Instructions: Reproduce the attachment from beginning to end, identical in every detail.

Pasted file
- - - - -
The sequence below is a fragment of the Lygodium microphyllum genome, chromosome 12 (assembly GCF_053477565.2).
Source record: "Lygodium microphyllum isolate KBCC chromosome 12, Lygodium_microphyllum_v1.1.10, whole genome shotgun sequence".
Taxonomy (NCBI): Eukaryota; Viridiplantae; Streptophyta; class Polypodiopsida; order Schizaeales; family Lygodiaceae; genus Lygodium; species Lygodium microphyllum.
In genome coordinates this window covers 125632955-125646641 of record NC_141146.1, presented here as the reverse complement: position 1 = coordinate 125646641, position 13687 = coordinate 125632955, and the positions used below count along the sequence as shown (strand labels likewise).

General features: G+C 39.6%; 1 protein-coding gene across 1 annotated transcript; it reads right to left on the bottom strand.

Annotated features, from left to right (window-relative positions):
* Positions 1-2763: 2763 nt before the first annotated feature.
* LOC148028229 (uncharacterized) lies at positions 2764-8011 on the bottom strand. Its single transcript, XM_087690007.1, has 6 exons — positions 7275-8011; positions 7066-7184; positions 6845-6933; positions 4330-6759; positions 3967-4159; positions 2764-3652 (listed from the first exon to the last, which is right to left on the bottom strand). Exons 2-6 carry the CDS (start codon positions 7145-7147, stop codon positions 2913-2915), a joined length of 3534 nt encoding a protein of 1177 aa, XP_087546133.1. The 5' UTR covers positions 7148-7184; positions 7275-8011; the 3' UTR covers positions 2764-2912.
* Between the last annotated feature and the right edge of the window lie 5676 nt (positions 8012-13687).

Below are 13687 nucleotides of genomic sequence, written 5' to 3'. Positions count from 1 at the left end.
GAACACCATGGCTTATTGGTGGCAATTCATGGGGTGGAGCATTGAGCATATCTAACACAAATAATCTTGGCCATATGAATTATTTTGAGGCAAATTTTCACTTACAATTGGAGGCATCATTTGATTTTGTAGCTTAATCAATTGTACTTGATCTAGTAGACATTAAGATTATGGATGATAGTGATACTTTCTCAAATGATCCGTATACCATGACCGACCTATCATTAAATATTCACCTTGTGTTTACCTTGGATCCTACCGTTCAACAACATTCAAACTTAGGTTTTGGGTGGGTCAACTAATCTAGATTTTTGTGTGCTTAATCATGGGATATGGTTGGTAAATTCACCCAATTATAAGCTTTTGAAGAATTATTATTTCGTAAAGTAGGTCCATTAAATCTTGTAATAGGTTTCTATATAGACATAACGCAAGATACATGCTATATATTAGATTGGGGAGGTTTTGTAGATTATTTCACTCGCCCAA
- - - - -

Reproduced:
The sequence below is a fragment of the Lygodium microphyllum genome, chromosome 12 (assembly GCF_053477565.2).
Source record: "Lygodium microphyllum isolate KBCC chromosome 12, Lygodium_microphyllum_v1.1.10, whole genome shotgun sequence".
Taxonomy (NCBI): Eukaryota; Viridiplantae; Streptophyta; class Polypodiopsida; order Schizaeales; family Lygodiaceae; genus Lygodium; species Lygodium microphyllum.
In genome coordinates this window covers 125632955-125646641 of record NC_141146.1, presented here as the reverse complement: position 1 = coordinate 125646641, position 13687 = coordinate 125632955, and the positions used below count along the sequence as shown (strand labels likewise).

General features: G+C 39.6%; 1 protein-coding gene across 1 annotated transcript; it reads right to left on the bottom strand.

Annotated features, from left to right (window-relative positions):
* Positions 1-2763: 2763 nt before the first annotated feature.
* LOC148028229 (uncharacterized) lies at positions 2764-8011 on the bottom strand. Its single transcript, XM_087690007.1, has 6 exons — positions 7275-8011; positions 7066-7184; positions 6845-6933; positions 4330-6759; positions 3967-4159; positions 2764-3652 (listed from the first exon to the last, which is right to left on the bottom strand). Exons 2-6 carry the CDS (start codon positions 7145-7147, stop codon positions 2913-2915), a joined length of 3534 nt encoding a protein of 1177 aa, XP_087546133.1. The 5' UTR covers positions 7148-7184; positions 7275-8011; the 3' UTR covers positions 2764-2912.
* Between the last annotated feature and the right edge of the window lie 5676 nt (positions 8012-13687).

Below are 13687 nucleotides of genomic sequence, written 5' to 3'. Positions count from 1 at the left end.
GAACACCATGGCTTATTGGTGGCAATTCATGGGGTGGAGCATTGAGCATATCTAACACAAATAATCTTGGCCATATGAATTATTTTGAGGCAAATTTTCACTTACAATTGGAGGCATCATTTGATTTTGTAGCTTAATCAATTGTACTTGATCTAGTAGACATTAAGATTATGGATGATAGTGATACTTTCTCAAATGATCCGTATACCATGACCGACCTATCATTAAATATTCACCTTGTGTTTACCTTGGATCCTACCGTTCAACAACATTCAAACTTAGGTTTTGGGTGGGTCAACTAATCTAGATTTTTGTGTGCTTAATCATGGGATATGGTTGGTAAATTCACCCAATTATAAGCTTTTGAAGAATTATTATTTCGTAAAGTAGGTCCATTAAATCTTGTAATAGGTTTCTATATAGACATAACGCAAGATACATGCTATATATTAGATTGGGGAGGTTTTGTAGATTATTTCACTCGCCCAA